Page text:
Scientists with NASA's Mars Atmosphere and Volatile Evolution (MAVEN) mission may have determined what may have caused Mars to transition from a warm and wet planet to a freezing and barren wasteland.
New MAVEN data allowed a team of researchers to determine the rate at which the Red Planet is currently losing gas, which is being stripped away by violent solar winds. They found the atmosphere eroded much more dramatically during solar storms.
"Mars appears to have had a thick atmosphere warm enough to support liquid water which is a key ingredient and medium for life as we currently know it," said John Grunsfeld, astronaut and associate administrator for the NASA Science Mission Directorate in Washington. "Understanding what happened to the Mars atmosphere will inform our knowledge of the dynamics and evolution of any planetary atmosphere. Learning what can cause changes to a planet's environment from one that could host microbes at the surface to one that doesn't is important to know, and is a key question that is being addressed in NASA's journey to Mars."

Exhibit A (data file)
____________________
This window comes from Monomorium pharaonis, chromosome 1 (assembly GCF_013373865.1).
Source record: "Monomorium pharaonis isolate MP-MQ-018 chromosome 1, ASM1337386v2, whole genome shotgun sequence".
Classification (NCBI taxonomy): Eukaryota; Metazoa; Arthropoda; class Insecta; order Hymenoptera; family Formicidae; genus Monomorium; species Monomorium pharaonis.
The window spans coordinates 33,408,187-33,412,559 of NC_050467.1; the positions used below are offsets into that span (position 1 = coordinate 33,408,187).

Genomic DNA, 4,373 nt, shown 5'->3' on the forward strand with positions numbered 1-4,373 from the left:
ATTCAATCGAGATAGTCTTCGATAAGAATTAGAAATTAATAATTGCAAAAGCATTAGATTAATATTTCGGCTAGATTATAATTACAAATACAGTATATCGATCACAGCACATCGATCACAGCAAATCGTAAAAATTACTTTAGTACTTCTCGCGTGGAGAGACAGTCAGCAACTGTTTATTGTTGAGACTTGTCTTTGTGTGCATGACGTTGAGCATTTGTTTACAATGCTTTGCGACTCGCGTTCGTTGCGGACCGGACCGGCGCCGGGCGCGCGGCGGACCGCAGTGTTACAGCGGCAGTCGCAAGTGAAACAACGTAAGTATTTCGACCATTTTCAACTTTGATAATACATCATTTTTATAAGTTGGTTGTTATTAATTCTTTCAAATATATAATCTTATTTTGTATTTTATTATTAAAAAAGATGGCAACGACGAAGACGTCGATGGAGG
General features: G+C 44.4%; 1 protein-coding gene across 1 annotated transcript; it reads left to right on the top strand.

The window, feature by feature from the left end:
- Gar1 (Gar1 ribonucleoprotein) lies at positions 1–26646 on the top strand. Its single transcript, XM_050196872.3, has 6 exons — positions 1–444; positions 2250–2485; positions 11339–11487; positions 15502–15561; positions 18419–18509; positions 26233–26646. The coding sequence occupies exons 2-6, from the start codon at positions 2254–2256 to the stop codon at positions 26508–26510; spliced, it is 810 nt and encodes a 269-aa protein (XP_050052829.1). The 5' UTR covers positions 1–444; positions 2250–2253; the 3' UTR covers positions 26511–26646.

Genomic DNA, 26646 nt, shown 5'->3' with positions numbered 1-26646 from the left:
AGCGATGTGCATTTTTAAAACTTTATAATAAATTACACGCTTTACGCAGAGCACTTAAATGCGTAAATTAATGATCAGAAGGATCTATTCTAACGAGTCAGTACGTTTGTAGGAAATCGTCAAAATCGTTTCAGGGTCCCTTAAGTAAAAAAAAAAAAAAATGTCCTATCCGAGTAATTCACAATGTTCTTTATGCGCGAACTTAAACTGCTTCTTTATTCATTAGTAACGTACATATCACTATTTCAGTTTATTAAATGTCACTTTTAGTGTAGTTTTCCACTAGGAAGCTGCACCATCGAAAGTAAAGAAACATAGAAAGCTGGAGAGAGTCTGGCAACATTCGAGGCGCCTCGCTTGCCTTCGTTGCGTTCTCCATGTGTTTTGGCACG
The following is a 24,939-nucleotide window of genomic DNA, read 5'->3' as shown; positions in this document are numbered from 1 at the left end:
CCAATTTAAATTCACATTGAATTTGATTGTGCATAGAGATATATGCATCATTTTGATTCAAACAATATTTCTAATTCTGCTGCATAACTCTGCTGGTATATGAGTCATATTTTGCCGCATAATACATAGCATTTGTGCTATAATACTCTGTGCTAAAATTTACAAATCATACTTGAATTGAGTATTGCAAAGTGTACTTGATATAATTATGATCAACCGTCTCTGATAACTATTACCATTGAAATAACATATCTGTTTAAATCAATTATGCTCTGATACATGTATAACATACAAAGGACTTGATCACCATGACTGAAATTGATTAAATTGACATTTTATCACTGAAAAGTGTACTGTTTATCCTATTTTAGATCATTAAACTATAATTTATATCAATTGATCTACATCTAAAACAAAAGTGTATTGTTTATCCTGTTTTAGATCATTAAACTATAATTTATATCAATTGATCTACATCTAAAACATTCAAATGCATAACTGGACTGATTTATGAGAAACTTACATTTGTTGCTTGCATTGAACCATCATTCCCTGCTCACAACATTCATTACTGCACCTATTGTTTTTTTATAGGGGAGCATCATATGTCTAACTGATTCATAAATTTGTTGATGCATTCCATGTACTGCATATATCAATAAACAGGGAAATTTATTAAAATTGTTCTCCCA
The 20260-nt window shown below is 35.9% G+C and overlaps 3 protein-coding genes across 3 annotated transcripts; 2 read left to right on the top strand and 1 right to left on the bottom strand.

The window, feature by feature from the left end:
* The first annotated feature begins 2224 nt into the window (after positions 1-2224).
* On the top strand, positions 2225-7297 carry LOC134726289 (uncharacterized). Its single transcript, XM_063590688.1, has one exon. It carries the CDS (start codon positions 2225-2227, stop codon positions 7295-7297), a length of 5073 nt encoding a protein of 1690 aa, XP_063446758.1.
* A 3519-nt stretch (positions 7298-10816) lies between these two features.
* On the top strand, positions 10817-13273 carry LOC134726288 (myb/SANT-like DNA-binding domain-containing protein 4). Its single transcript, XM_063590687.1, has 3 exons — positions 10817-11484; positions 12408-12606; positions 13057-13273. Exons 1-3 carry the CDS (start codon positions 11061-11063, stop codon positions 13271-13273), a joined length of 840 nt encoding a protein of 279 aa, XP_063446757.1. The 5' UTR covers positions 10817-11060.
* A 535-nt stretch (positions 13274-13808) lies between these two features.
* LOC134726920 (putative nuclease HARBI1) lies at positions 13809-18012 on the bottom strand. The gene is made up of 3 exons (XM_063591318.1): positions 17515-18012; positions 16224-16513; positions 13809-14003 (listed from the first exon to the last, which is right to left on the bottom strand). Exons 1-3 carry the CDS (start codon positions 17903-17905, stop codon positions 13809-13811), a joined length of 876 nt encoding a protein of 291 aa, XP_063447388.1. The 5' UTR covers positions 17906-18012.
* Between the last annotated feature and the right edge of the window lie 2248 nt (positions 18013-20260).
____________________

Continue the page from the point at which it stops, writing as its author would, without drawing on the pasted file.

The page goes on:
These findings suggest Mars' atmosphere was eroded even more significantly when the Sun was younger and more vibrant billions of years ago. This erosion has built up over time, creating the Mars we see today. Additionally, a number of strong solar storms hit the Red Planet in March 2015, accelerating the loss of atmosphere. The researchers believe the loss is experienced in three different regions: down the "tail," where solar wind flows behind the planet; above the Martian poles in a "polar plume"; and from a gas cloud surrounding the planet. About 75 percent of the escaping ions are originate in the tail region, and 25 percent come from the plume.
Evidence suggests Mars was once abundant with water, and we can still see valleys carved by rivers and water-related mineral deposits there today. In order for water to exist, Mars' atmosphere would have needed to be much denser.
"Solar-wind erosion is an important mechanism for atmospheric loss, and was important enough to account for significant change in the Martian climate," said Joe Grebowsky, MAVEN project scientist from NASA's Goddard Space Flight Center in Greenbelt, Maryland. "MAVEN also is studying other loss processes -- such as loss due to impact of ions or escape of hydrogen atoms -- and these will only increase the importance of atmospheric escape."